Novel therapeutic approaches for the treatment of cystic fibrosis based on small molecule
transmembrane anion transporters
This project will develop an innovative therapeutic approach for the treatment of Cystic Fibrosis (CF). This condition originates from the defective function of the CFTR protein, a chloride and bicarbonate permeable transmembrane channel. This project will evaluate small molecules capable of facilitating the transmembrane transport of anions such as chloride and bicarbonate and will thus enable CF treatment by replacing the missing CFTR anion permeation activity.
This represents an unexplored path in the treatment of CF and a paradigm shift with respect to current strategies searching for a cure for CF. Instead of focusing on the development of mutation-specific treatments, we plan to develop a therapy applicable to CF patients, regardless of the type of mutation they harbor. Thus, this therapeutic approach overcomes the limitation of current mutation-specific treatments and is applicable to CF patients in general.
To achieve this goal we have set up a comprehensive program to validate a research concept and complete the preclinical development of a new lead compound, making it ready for early clinical development. A multidisciplinary team of qualified researchers have been assembled to bring to conclusion a truly translational project from the synthesis of new compounds to validation on animal models.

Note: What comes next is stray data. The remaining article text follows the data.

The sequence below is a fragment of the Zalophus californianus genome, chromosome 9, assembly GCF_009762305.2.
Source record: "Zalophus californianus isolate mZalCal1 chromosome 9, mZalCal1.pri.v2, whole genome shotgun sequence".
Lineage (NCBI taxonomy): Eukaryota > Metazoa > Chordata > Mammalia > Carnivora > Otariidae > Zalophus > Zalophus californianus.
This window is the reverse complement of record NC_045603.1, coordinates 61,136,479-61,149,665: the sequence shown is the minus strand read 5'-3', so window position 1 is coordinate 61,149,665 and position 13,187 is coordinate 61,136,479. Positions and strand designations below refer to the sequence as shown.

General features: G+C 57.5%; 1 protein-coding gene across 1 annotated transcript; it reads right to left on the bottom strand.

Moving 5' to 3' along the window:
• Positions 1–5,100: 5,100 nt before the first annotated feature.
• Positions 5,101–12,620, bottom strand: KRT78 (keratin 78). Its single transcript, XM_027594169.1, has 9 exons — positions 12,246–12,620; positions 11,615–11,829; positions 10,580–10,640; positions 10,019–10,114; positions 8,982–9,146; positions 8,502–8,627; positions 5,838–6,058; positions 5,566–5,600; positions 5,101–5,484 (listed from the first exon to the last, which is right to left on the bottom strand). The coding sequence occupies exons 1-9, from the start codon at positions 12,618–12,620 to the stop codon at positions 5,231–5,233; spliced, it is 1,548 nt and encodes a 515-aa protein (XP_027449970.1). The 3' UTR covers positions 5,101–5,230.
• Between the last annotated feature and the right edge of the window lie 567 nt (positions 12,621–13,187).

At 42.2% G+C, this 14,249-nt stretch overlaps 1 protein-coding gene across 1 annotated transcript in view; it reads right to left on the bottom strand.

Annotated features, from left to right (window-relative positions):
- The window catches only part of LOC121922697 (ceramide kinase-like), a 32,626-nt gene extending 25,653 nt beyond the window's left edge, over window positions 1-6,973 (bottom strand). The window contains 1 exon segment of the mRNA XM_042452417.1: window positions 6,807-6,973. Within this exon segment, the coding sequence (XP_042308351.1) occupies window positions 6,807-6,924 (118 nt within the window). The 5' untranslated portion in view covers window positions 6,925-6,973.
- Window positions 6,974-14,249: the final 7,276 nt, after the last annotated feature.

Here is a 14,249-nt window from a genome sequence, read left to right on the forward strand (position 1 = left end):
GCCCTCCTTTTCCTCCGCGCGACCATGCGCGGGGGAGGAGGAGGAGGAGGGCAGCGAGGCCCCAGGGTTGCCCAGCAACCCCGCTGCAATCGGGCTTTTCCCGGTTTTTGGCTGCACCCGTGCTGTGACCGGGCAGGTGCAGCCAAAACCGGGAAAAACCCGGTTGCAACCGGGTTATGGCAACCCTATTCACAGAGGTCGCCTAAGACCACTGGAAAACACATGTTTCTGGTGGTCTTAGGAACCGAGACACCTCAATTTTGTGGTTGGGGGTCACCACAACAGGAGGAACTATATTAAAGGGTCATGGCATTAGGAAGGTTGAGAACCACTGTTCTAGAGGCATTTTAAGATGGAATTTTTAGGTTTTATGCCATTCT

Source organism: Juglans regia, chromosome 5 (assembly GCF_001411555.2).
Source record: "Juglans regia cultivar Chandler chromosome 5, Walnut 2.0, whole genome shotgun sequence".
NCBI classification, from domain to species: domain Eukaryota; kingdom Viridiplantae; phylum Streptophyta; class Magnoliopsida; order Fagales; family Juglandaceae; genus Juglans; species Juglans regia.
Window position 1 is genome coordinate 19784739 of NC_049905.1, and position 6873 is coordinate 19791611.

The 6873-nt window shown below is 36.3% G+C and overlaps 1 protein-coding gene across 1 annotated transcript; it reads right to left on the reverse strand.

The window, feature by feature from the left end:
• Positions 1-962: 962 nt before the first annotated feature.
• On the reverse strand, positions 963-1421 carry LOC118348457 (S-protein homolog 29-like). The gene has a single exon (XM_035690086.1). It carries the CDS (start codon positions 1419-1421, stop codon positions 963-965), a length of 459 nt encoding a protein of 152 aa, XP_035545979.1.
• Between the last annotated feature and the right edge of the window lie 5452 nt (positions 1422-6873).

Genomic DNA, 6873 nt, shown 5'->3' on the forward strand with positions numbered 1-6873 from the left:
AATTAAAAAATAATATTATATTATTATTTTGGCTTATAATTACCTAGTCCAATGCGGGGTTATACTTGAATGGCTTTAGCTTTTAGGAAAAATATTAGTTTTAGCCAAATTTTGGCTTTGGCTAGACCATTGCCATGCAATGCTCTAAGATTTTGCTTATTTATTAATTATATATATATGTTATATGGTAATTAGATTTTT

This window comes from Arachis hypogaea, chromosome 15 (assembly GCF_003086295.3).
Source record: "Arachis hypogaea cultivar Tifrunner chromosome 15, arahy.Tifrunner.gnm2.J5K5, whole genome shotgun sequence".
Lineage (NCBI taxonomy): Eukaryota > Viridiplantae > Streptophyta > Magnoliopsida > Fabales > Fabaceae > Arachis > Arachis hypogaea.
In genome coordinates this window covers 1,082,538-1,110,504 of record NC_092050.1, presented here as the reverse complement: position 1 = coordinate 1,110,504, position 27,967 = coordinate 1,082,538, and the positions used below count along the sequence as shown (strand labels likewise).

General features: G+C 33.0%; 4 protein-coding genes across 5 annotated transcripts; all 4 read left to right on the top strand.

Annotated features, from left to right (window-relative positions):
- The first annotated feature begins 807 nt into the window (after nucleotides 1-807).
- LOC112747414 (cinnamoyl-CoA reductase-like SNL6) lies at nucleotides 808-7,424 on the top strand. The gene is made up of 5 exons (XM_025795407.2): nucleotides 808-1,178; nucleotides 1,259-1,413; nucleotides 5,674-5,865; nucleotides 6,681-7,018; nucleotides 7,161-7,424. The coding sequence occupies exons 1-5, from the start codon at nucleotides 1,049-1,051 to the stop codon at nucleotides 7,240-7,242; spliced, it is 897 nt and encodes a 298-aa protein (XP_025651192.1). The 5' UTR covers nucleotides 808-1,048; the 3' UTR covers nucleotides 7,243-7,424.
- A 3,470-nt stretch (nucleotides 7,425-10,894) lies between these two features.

Cystic Fibrosis affects more people than any other rare disease. Therefore, it could be said, at least in quantitative terms, that CF qualifies as the main target of the topic. This project aims to complete the preclinical development of novel, innovative drugs based on a radically new concept in Cystic Fibrosis therapies. This result fully addresses the expected impact set out in the work programme of advancing the development of new therapeutic options for patients living with rare diseases as well as contributing to reach the IRDiRC objective to deliver 200 new therapies for rare diseases by 2020.